A Doctor Is Building A Powerful Smartphone App That 'Can Tell You If Your Mother Drank While She Was Pregnant With You'
Dr. Sharon Moalem
The hackathon is the final push that will follow more than seven years of research and investments by Dr. Moalem to develop an inexpensive facial recognition tool for genetic and congenital disorders by leveraging technology developed for the security industry. This disruptive technology may provide a way to help physicians screen for rare genetic conditions that would otherwise be missed.
"Right now the tool does only relative facial comparisons," Moalem explains. "I know it can do so much more and this hackathon will be what we need to take it to the next level-and ideally, arm doctors with crucial knowledge to help patients."
Dr. Moalem filled us in on more details via email.
BUSINESS INSIDER: What is the idea behind your app?
SHARON MOALEM: 40 million Americans are thought to be affected by a rare disorder and it can take an average of 7 years to get to a diagnosis, with 2-3 misdiagnoses along the way. But it doesn't have to, because there are tell-tale signs for many of them that are found in the face and hands of those affected. Like the fingerprints found on the tips of our fingers, we all have features or differences that makes our facial landscapes unique. And many of these facial clues are signposts that can be used for the diagnosis of genetic disease. But making that diagnosis can be very difficult.
So the idea behind my app is to [simplify] facial recognition technology [and] minimize the amount of time it takes for physicians to make a diagnosis.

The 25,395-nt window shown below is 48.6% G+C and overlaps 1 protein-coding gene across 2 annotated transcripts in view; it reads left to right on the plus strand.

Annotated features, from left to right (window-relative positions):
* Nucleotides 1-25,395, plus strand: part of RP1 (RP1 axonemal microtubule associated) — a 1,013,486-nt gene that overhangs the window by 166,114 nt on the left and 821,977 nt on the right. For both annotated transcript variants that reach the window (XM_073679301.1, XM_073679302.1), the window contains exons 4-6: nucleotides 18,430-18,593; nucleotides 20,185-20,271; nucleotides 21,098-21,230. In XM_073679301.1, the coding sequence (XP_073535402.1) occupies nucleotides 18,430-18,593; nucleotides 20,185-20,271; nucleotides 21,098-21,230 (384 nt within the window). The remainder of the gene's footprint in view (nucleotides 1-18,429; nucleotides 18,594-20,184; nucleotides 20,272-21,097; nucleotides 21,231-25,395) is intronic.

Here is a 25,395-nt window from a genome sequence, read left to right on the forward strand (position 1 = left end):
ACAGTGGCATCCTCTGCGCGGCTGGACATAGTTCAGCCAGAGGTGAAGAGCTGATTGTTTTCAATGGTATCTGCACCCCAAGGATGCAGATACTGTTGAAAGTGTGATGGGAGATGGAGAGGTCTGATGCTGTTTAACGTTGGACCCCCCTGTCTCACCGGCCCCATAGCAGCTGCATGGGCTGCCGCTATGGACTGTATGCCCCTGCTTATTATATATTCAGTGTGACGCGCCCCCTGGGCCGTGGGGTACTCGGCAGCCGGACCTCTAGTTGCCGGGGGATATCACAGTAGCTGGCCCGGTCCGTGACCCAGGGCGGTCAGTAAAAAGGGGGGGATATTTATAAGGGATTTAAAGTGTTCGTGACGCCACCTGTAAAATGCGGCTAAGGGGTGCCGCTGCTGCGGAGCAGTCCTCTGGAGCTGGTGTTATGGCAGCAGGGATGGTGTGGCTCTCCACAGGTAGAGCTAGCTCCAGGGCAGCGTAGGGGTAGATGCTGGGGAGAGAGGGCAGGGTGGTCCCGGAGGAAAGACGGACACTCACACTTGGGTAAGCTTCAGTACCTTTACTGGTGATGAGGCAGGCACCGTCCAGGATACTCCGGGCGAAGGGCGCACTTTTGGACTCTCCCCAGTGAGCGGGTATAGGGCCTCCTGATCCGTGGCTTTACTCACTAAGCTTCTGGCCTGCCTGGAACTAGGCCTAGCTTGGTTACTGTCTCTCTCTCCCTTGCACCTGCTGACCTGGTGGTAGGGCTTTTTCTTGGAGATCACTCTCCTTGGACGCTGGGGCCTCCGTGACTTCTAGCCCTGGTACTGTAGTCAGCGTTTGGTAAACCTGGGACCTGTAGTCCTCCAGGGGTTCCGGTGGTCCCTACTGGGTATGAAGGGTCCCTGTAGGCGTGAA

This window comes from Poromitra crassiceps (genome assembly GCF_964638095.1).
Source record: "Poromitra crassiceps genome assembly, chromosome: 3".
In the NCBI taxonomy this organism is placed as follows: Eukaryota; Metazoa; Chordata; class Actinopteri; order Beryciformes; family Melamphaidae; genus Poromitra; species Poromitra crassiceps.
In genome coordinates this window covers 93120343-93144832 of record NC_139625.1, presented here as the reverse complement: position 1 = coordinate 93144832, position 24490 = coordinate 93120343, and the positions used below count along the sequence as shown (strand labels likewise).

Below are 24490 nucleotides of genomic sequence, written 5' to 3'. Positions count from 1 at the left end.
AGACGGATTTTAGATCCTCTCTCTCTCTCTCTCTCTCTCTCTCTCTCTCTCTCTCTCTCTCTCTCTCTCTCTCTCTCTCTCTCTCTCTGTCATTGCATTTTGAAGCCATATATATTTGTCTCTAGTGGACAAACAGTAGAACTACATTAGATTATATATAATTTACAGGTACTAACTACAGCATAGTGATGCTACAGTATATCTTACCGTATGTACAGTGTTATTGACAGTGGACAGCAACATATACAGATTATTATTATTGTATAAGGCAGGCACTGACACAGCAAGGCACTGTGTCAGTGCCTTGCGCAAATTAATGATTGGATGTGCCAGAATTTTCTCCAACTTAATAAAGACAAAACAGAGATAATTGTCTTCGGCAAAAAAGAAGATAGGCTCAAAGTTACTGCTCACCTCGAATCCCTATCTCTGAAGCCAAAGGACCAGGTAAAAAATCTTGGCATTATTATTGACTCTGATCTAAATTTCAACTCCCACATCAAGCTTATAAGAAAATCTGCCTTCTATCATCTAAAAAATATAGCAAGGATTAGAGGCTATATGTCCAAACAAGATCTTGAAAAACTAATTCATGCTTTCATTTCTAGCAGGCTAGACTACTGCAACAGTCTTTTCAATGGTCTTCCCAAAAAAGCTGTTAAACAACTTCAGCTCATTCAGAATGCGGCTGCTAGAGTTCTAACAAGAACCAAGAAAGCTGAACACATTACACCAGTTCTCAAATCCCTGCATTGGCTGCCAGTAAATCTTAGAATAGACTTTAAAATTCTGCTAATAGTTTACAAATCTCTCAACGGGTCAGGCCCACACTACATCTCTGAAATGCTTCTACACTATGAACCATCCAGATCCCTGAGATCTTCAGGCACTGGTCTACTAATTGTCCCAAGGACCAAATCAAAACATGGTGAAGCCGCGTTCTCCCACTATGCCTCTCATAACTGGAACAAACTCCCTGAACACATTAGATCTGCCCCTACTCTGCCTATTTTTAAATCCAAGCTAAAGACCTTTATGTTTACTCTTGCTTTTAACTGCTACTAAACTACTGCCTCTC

BI: What's your background? What brought you to the point of developing this app?
SM: I'm a physician and scientist with a strong entrepreneurial streak, who has founded two biotech [companies]. I have 20 patents as well for my inventions related to healthcare, but I really wanted to try and tackle this problem of diagnosis by developing a tool that would be free and easy to use for healthcare workers. Because when you can make a diagnosis in a family you may discover other affected relatives as well.
We know that for many of these conditions - [such as] Gorlin syndrome where [facial clues can indicate] a predisposition to cancer - the earlier the diagnosis, the better the outcome. Through no fault of their own, many physicians just lack the training when it comes to diagnosing genetic conditions. Watching many of these families suffer through a diagnostic odyssey motivated me to develop a disruptive technology that could potentially make a considerable impact in the lives of millions of people.
BI: So this thing can tell me what I'll die from based on what I look like?
SM: No, but I can tell you if you mother drank while she was pregnant with you.
BI: Is this stirring up any sort of controversy? Do you have naysayers?
SM: No one thought we'd be able to develop an app that can capture facial landmarks using a smartphone. Now they wish they had bought in earlier.
Here's a screenshot from Dr. Moalem's current build of the app.
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